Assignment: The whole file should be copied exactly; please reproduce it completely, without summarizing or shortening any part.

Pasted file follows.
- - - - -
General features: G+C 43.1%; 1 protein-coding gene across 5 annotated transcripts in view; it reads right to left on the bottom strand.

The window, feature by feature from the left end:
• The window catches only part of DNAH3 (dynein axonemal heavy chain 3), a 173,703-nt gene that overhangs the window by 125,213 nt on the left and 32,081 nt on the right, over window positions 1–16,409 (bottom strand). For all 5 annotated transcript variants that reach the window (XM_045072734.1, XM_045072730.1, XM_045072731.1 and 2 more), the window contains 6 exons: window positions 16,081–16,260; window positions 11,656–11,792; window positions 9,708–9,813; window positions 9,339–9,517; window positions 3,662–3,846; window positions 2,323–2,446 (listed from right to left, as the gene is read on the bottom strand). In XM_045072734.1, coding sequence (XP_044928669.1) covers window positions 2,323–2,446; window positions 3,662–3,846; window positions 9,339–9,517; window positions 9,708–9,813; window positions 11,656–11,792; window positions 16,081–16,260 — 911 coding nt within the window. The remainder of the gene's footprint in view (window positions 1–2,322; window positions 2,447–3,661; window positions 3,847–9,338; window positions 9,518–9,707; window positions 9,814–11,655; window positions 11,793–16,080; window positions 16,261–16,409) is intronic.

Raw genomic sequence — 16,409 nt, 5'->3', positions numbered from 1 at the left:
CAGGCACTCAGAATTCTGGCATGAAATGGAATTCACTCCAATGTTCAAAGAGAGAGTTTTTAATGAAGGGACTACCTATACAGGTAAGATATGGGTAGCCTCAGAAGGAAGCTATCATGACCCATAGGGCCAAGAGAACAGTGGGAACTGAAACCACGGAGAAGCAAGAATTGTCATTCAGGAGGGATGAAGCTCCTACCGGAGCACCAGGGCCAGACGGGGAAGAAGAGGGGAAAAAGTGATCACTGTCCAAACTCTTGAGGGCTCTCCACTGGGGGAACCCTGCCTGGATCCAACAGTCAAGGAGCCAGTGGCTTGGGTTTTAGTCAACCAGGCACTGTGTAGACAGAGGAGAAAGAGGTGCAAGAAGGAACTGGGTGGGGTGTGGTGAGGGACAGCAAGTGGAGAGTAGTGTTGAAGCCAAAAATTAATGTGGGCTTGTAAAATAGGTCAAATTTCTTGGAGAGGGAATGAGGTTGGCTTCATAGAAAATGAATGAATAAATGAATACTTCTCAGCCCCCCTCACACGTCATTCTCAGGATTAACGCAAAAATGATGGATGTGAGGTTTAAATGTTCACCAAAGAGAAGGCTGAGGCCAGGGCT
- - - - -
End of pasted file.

General features: G+C 43.1%; 1 protein-coding gene across 5 annotated transcripts in view; it reads right to left on the bottom strand.

The window, feature by feature from the left end:
• The window catches only part of DNAH3 (dynein axonemal heavy chain 3), a 173,703-nt gene that overhangs the window by 125,213 nt on the left and 32,081 nt on the right, over window positions 1–16,409 (bottom strand). For all 5 annotated transcript variants that reach the window (XM_045072734.1, XM_045072730.1, XM_045072731.1 and 2 more), the window contains 6 exons: window positions 16,081–16,260; window positions 11,656–11,792; window positions 9,708–9,813; window positions 9,339–9,517; window positions 3,662–3,846; window positions 2,323–2,446 (listed from right to left, as the gene is read on the bottom strand). In XM_045072734.1, coding sequence (XP_044928669.1) covers window positions 2,323–2,446; window positions 3,662–3,846; window positions 9,339–9,517; window positions 9,708–9,813; window positions 11,656–11,792; window positions 16,081–16,260 — 911 coding nt within the window. The remainder of the gene's footprint in view (window positions 1–2,322; window positions 2,447–3,661; window positions 3,847–9,338; window positions 9,518–9,707; window positions 9,814–11,655; window positions 11,793–16,080; window positions 16,261–16,409) is intronic.

Raw genomic sequence — 16,409 nt, 5'->3', positions numbered from 1 at the left:
CAGGCACTCAGAATTCTGGCATGAAATGGAATTCACTCCAATGTTCAAAGAGAGAGTTTTTAATGAAGGGACTACCTATACAGGTAAGATATGGGTAGCCTCAGAAGGAAGCTATCATGACCCATAGGGCCAAGAGAACAGTGGGAACTGAAACCACGGAGAAGCAAGAATTGTCATTCAGGAGGGATGAAGCTCCTACCGGAGCACCAGGGCCAGACGGGGAAGAAGAGGGGAAAAAGTGATCACTGTCCAAACTCTTGAGGGCTCTCCACTGGGGGAACCCTGCCTGGATCCAACAGTCAAGGAGCCAGTGGCTTGGGTTTTAGTCAACCAGGCACTGTGTAGACAGAGGAGAAAGAGGTGCAAGAAGGAACTGGGTGGGGTGTGGTGAGGGACAGCAAGTGGAGAGTAGTGTTGAAGCCAAAAATTAATGTGGGCTTGTAAAATAGGTCAAATTTCTTGGAGAGGGAATGAGGTTGGCTTCATAGAAAATGAATGAATAAATGAATACTTCTCAGCCCCCCTCACACGTCATTCTCAGGATTAACGCAAAAATGATGGATGTGAGGTTTAAATGTTCACCAAAGAGAAGGCTGAGGCCAGGGCT